Monday, March 27, 2023
Web Desk

Study reveals how brain's internal compass works

Mental processes may not work well in those having dementia, other mental health complications

Web Desk
A representational image of a human brain. — Unsplash/File
A representational image of a human brain. — Unsplash/File

With the help of the latest brain imaging techniques, neuroscientists have been able to acquire further knowledge about how the brain determines and understands directions. 

The findings of the study also revealed the processes by which the brain adjusts to a new environment, reported

The mental processes, according to the study, may not work well among those diagnosed with dementia, and other mental health complications.

Co-leader of the study Mark Brandon, an associate professor of psychiatry at McGill University, said that these recent technological advances have enabled us to answer the complex questions which would have been difficult to answer some years ago.

How brain's internal compass works

In the study, mice were presented with a disoriented virtual environment. Scientists recorded their neural activity to see how their vision influence their brain's ability to compass which the team has done with enough precision by using advanced neuronal recording technology.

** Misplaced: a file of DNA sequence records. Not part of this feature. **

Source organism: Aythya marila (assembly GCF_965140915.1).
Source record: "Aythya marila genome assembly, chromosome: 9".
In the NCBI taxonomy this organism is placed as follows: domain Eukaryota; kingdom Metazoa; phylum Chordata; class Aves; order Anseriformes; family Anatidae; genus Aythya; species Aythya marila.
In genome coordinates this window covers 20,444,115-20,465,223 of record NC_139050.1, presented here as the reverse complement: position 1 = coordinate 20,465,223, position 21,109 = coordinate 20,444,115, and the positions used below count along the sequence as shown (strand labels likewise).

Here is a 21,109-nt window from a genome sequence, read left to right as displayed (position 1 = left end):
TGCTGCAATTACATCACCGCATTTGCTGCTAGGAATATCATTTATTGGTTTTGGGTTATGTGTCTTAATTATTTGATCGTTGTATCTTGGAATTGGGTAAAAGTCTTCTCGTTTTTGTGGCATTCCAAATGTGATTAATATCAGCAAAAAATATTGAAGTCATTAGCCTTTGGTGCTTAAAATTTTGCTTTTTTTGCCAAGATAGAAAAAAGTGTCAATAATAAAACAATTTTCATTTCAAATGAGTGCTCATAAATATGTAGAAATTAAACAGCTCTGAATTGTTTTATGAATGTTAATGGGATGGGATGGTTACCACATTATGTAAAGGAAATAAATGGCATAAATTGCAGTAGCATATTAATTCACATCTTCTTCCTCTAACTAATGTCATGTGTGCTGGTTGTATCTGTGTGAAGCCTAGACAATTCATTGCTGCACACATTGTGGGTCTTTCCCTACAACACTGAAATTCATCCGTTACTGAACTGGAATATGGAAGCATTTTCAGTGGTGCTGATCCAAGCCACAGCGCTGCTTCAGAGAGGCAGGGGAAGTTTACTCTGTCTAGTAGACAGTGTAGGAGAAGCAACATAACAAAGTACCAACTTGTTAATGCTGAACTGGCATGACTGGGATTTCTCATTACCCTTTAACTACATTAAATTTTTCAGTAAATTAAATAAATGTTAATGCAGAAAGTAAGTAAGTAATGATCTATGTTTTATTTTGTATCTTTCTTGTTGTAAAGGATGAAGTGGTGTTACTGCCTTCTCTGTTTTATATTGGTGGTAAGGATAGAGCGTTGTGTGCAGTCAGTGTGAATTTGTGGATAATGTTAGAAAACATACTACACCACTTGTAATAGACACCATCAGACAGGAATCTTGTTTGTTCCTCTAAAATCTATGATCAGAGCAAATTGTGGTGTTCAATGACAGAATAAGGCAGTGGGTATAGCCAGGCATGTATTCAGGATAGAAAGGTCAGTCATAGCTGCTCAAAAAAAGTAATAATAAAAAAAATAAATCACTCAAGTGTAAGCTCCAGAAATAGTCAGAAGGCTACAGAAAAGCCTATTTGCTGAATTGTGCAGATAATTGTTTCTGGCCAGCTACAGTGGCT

The team used the study to understand how an animal's brain cells respond to different environments.

The team observed a process — termed "network gain" — that enabled the mice to recalibrate their mental compass when their visuals were disrupted.

Zaki Ajabi, the lead of the study, noted that it was observed that the brain possesses a reset button which enables reorientation or its compass in unfamiliar situations.

Scientists believe that albeit animals were exposed to a virtual environment, similar disorientation is also experienced by humans — with the usage of virtual reality technology increasing rapidly —, therefore, the findings are relevant.

Ajabi also added that these findings may eventually explain how virtual reality systems can easily take control of our sense of orientation.

Co-author Xue-Xin Wei Assistant Professor at The University of Texas at Austin considers it beautiful that a mix of technology and experimental approaches has enabled them to further their understanding of mental activity and behaviours.

Implications for other mental diseases

Bradon, while noting the implications of these findings for the people living with Alzheimer, said that "the early symptoms of Alzheimer's disease are that people become confused and usually feel lost in a different environment."

The experts in the study have expressed their hope that their findings would enable other scientists to enhance their understanding and help in the early detection of Alzheimer's disease and better assessment of treating the disease.